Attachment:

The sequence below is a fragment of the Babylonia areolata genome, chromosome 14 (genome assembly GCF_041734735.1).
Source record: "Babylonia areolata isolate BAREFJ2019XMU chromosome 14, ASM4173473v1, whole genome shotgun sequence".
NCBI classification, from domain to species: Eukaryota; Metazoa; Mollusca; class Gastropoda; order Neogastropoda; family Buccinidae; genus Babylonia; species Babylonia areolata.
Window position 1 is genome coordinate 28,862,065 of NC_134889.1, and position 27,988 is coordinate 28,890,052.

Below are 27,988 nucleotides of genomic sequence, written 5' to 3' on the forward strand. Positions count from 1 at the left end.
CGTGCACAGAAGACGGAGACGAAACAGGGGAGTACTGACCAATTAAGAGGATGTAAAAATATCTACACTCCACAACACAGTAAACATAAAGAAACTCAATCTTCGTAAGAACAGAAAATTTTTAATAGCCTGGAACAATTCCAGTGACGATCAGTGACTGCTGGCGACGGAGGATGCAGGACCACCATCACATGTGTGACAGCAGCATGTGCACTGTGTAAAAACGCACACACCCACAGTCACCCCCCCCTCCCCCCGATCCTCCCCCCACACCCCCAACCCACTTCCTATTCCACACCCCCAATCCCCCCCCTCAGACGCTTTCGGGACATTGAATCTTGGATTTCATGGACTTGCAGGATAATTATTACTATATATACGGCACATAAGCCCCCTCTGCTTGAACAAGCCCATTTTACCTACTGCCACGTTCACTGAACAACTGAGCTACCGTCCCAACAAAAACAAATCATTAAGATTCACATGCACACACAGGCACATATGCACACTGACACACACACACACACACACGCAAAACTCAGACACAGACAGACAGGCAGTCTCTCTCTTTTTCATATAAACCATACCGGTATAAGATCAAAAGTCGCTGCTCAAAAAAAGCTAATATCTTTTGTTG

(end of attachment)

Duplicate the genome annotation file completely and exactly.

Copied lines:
The sequence below is a fragment of the Babylonia areolata genome, chromosome 14 (genome assembly GCF_041734735.1).
Source record: "Babylonia areolata isolate BAREFJ2019XMU chromosome 14, ASM4173473v1, whole genome shotgun sequence".
NCBI classification, from domain to species: Eukaryota; Metazoa; Mollusca; class Gastropoda; order Neogastropoda; family Buccinidae; genus Babylonia; species Babylonia areolata.
Window position 1 is genome coordinate 28,862,065 of NC_134889.1, and position 27,988 is coordinate 28,890,052.

Below are 27,988 nucleotides of genomic sequence, written 5' to 3' on the forward strand. Positions count from 1 at the left end.
CGTGCACAGAAGACGGAGACGAAACAGGGGAGTACTGACCAATTAAGAGGATGTAAAAATATCTACACTCCACAACACAGTAAACATAAAGAAACTCAATCTTCGTAAGAACAGAAAATTTTTAATAGCCTGGAACAATTCCAGTGACGATCAGTGACTGCTGGCGACGGAGGATGCAGGACCACCATCACATGTGTGACAGCAGCATGTGCACTGTGTAAAAACGCACACACCCACAGTCACCCCCCCCTCCCCCCGATCCTCCCCCCACACCCCCAACCCACTTCCTATTCCACACCCCCAATCCCCCCCCTCAGACGCTTTCGGGACATTGAATCTTGGATTTCATGGACTTGCAGGATAATTATTACTATATATACGGCACATAAGCCCCCTCTGCTTGAACAAGCCCATTTTACCTACTGCCACGTTCACTGAACAACTGAGCTACCGTCCCAACAAAAACAAATCATTAAGATTCACATGCACACACAGGCACATATGCACACTGACACACACACACACACACACGCAAAACTCAGACACAGACAGACAGGCAGTCTCTCTCTTTTTCATATAAACCATACCGGTATAAGATCAAAAGTCGCTGCTCAAAAAAAGCTAATATCTTTTGTTG